Date: Sunday, June 19, 2022
Sunday is Juneteenth – a recent holiday commemorating Union Army General Gordan Granger issuing order # 3 on June 19, 1865, announcing the freedom of enslaved people in Texas. How can we possibly imagine what this means to black men and women held in bondage? On occasion I watch Finding Your Roots on PBS. Dr. Henry Louis Gates uncovers the family tree of celebrity guests. When the person is black the ancestry study can trace the family back generations and identify great, great, grandparents who were enslaved. This discovery is emotional and significant -- enabling guests to know their heritage and who they are today.
Awhile back parishioners in every parish in the Diocese including Annunciation were invited to take the Disciple Marker Index. As surveys go, we had a relatively high response rate. In the section on belief, 89% of our parishioners who responded agreed that Jesus died and rose again. 86% agreed that the Eucharist is the Body and Blood of Christ. These are foundational, core beliefs and mysteries of our Catholic Faith. They are inseparable. We believe Jesus died on the cross, was raised, and appeared to his disciples. We believe too that when Jesus, the Risen Lord, returns to the Father in heaven, he promises to be with us always especially in Holy Communion. The death and resurrection of Jesus (the Paschal mystery) and institution of the Eucharist are linked together!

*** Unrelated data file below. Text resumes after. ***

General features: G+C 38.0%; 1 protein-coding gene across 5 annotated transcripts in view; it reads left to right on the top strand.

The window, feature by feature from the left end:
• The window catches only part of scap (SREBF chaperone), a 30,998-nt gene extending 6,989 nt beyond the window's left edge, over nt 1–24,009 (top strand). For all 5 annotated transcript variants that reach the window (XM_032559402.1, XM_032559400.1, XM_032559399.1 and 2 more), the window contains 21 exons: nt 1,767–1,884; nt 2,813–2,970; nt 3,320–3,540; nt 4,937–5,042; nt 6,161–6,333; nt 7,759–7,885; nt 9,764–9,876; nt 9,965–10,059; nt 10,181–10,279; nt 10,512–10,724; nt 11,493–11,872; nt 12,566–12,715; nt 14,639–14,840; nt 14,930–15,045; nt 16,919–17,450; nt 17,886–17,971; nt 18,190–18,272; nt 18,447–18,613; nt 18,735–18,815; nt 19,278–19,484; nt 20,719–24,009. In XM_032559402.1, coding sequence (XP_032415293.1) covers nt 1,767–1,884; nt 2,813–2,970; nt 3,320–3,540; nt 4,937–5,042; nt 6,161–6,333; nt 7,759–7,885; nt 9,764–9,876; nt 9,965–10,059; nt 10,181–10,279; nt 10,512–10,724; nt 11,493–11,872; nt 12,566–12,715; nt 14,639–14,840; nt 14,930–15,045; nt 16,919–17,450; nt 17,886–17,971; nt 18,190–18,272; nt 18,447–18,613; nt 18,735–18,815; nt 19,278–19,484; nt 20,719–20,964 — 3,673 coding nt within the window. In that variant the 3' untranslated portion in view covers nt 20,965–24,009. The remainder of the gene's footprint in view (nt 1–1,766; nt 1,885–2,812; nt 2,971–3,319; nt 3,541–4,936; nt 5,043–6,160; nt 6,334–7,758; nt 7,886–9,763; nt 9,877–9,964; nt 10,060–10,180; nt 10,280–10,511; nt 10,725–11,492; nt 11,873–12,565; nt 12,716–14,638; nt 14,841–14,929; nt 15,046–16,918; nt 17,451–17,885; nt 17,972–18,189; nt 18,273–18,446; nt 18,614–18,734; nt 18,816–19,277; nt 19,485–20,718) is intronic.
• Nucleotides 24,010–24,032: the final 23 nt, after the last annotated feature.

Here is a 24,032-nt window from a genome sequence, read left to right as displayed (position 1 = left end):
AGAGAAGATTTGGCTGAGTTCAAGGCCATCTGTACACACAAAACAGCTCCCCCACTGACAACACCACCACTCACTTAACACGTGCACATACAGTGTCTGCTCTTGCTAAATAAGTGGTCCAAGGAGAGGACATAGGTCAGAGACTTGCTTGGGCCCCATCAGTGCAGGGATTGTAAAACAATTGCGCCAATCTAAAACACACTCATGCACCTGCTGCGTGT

We see this link clearly in our 2nd reading, the first letter of St. Paul to the Corinthians. St. Paul “hands on” to the Church at Corinth what he “received from the Lord” that on the night Jesus is handed over he takes bread, gives thanks, breaks the bread, saying, “This is my body that is for you. Do this in remembrance of me.” In the same way also the cup after supper, saying, “This cup is the new covenant in my blood. Do this, as often as you drink it, in remembrance of me.” Jesus directs his disciples, “For as often as you eat this bread and drink the cup you proclaim the death of the Lord until he comes.”
Jesus, knowing the end is near, says to his disciples, “I am the bread that will be broken. I am the wine that will be poured out.” Jesus says in the Gospel according to St. John, “No one take my life from me, but I lay it down of my own accord.” (Jn 10:18) The Eucharist, the “breaking of bread,” takes place on the “Lord’s Day” – the day of his resurrection. The Eucharist is an encounter with the Risen Lord. This is the way Jesus comes to us and is present to us.
I asked a parishioner why the “Body of Christ” is important to her. She replied, “I need to receive Jesus to become Christ for others.” Mother Teresa of Calcutta encouraged her Missionary Sisters of Charity to bring the same tenderness that they have for Jesus in Holy Communion to the poor and dying they care for on the streets. In both Holy Communion at Mass and in our compassionate care for others we are touching the Body of Christ. It is a great mystery. In faith, we pray, we say, “Amen.”